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Dangerous fires appear throughout Jeannette’s childhood, highlighting the danger Mom and Dad’s negligence places their children in. At three years old, Jeannette catches on fire while cooking unsupervised, and after the incident she becomes obsessed with starting small fires. Mom and Dad encourage Jeannette’s fascination with fire and claim it shows bravery in the face of adversity. This rhetoric hides their culpability for Jeannette’s accident by implying that fire attacked Jeannette, instead of acknowledging that a three-year-old shouldn’t use a stove. At age four, the family’s hotel in San Francisco catches fire, and Jeannette starts to worry that all fire has a grudge against her. Here, she assigns agency to fire, imitating her parents by blaming fire for attacking her. When Jeannette and Brian set a batch of hazardous waste on fire and almost burn to death, Dad finally acknowledges fire as a natural force by explaining what happened in terms of physics. His assertion that “no rules apply” at the chaos they’ve created with their fire means that the usual Walls philosophy of showing no fear cannot apply to an explosion.
Read more about the usage of fire in Elie Wiesel’s Night.
The Walls family adopts dozens of animals over the course of the memoir, whose ill-fated ends display the family’s unhealthy living situation. When flies infest their house in Battle Mountain, Jeannette asks about getting a No-Pest Strip to kill them. Mom refuses on the grounds that what kills the flies likely will hurt humans too. Mom’s policy against animal toxins in the house may appear logical, but it ignores the toxic conditions the humans in the family face. Most of the family’s animals, including their dog Juju, can’t survive in Blythe, where the Wallses live for several months. Dad drowns a litter of kittens the family cannot afford to take care of, displaying a cruel disregard for their lives when they become inconvenient. In Welch, the house gets so cold that Brian’s iguana freezes to death. The Wallses routinely live in environments that kill animals, both passively and actively, which means, by Mom’s judgment, they can’t be very good for the Walls family either.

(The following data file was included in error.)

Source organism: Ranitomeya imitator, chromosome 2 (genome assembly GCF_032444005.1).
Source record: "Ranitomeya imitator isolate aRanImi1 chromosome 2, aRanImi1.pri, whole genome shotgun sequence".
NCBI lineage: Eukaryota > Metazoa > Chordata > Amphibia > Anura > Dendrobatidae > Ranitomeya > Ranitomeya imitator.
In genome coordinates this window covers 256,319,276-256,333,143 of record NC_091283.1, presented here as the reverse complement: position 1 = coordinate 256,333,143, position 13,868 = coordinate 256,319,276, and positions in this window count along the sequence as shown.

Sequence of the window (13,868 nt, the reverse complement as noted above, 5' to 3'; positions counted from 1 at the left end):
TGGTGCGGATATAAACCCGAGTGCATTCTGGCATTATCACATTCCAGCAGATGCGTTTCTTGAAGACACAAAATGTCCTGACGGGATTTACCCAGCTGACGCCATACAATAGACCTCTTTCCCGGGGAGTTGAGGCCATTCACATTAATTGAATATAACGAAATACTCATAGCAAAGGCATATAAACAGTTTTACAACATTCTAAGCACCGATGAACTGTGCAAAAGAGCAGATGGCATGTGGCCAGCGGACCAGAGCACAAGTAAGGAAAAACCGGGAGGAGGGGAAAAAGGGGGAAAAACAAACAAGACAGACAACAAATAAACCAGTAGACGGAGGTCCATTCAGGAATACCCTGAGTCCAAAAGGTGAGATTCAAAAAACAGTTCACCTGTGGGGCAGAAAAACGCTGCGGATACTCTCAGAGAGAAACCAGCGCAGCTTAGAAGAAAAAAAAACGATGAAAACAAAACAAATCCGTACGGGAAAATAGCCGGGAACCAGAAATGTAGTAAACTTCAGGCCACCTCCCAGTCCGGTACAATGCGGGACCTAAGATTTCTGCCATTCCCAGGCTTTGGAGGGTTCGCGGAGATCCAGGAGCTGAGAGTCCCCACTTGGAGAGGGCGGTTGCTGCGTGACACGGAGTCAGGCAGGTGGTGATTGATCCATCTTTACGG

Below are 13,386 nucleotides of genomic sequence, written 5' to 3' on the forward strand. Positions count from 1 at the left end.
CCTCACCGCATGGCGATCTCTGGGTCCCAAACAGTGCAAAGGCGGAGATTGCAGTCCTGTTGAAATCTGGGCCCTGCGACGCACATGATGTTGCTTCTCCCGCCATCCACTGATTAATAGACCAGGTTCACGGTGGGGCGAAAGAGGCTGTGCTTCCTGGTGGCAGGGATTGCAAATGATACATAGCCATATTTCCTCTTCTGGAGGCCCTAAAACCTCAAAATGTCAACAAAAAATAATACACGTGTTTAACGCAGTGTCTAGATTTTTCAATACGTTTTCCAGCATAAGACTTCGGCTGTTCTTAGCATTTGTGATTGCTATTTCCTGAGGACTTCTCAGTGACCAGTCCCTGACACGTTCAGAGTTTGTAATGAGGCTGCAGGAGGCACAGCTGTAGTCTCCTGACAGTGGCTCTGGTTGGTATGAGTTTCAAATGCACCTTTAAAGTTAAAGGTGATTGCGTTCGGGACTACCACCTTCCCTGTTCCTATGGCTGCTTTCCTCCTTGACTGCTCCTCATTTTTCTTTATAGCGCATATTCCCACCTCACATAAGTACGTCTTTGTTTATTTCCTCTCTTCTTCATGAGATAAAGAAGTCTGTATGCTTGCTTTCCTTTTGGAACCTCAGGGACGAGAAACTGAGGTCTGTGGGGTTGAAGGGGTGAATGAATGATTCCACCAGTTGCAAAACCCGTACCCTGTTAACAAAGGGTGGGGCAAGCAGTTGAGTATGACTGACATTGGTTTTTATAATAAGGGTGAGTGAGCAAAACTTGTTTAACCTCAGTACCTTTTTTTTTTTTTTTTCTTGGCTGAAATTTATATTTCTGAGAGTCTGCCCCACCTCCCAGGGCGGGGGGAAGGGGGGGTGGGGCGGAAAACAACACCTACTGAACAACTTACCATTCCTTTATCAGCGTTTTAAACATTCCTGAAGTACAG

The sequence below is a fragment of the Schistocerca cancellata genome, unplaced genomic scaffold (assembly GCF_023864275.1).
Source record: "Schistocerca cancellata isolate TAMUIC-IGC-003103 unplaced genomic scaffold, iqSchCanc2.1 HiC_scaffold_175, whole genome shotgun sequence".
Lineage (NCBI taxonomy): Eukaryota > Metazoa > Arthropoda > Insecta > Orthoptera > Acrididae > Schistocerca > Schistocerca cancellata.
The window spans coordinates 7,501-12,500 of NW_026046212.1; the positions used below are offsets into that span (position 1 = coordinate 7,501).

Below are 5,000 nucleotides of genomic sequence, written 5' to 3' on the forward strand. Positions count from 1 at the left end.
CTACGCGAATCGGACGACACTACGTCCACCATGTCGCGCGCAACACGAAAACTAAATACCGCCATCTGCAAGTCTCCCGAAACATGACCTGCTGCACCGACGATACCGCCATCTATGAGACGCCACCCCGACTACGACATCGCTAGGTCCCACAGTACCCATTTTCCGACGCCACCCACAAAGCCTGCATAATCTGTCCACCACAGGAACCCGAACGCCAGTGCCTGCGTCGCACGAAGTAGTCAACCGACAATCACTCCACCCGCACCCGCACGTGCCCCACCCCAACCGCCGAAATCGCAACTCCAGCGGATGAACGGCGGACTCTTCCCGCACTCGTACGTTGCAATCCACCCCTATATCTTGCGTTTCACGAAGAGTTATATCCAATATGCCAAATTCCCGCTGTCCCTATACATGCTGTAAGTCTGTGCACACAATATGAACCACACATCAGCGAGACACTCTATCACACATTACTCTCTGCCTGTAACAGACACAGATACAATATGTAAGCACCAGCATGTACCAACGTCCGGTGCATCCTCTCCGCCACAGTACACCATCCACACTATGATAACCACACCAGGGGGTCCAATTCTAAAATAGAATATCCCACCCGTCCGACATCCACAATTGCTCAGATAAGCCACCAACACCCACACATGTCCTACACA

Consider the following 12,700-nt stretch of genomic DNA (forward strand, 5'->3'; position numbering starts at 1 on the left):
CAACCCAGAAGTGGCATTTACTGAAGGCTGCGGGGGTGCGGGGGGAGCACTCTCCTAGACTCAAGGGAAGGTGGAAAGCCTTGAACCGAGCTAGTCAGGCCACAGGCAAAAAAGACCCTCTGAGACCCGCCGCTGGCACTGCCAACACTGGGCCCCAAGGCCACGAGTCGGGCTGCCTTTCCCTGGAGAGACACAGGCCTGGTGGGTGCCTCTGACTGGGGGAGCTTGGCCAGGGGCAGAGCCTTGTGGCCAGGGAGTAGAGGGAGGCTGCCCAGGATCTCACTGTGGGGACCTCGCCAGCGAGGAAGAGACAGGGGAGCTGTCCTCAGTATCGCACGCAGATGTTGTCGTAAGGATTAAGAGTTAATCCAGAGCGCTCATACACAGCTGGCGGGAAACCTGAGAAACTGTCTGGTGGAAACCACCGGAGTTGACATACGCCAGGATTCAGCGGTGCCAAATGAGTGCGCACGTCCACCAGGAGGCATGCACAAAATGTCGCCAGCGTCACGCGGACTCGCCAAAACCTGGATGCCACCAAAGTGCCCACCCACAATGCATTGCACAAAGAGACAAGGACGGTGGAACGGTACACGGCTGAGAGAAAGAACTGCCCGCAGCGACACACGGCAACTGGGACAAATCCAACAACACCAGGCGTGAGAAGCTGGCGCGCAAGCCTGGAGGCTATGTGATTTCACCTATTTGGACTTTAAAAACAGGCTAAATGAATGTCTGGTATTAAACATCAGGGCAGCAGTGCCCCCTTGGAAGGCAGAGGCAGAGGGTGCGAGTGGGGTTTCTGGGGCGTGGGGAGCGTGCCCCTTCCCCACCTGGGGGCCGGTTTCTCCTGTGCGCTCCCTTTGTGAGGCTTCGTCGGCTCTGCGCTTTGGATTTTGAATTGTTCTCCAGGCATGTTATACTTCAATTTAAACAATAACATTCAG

As Jeannette grows throughout the memoir and notices the repeated instances of hypocrisy in her parents’ behavior, she realizes convenience and desperation create hypocrites. More often than not, Mom and Dad change their values to serve their immediate needs. Jeannette explicitly makes this connection when Mom says they have to tolerate Erma’s racist rants because they would be homeless without her. In another instance of this, Mom believes that Lori’s poor eyesight means she should exercise her eyes instead of buying glasses, but changes her mind as soon as the school offers to pay for Lori’s glasses. Mom finds the prospect of getting something for free tempting enough to change her opinion. Furthermore, when Jeannette and Lori attack Erma after she molests Brian, Dad admonishes them for disrespecting their grandmother. Dad’s unhinged response contradicts the lessons he teaches his children about “Pervert Hunting” and never showing the enemy fear. In this instance, Dad’s hypocrisy likely stems from his deeply repressed sexual trauma, demonstrating that his emotional need to diminish and ignore what happened to him takes precedence over protecting Brian.
Read more about hypocrisy in the context of Oscar Wilde’s The Importance of Being Earnest.
Ace your assignments with our guide to The Glass Castle!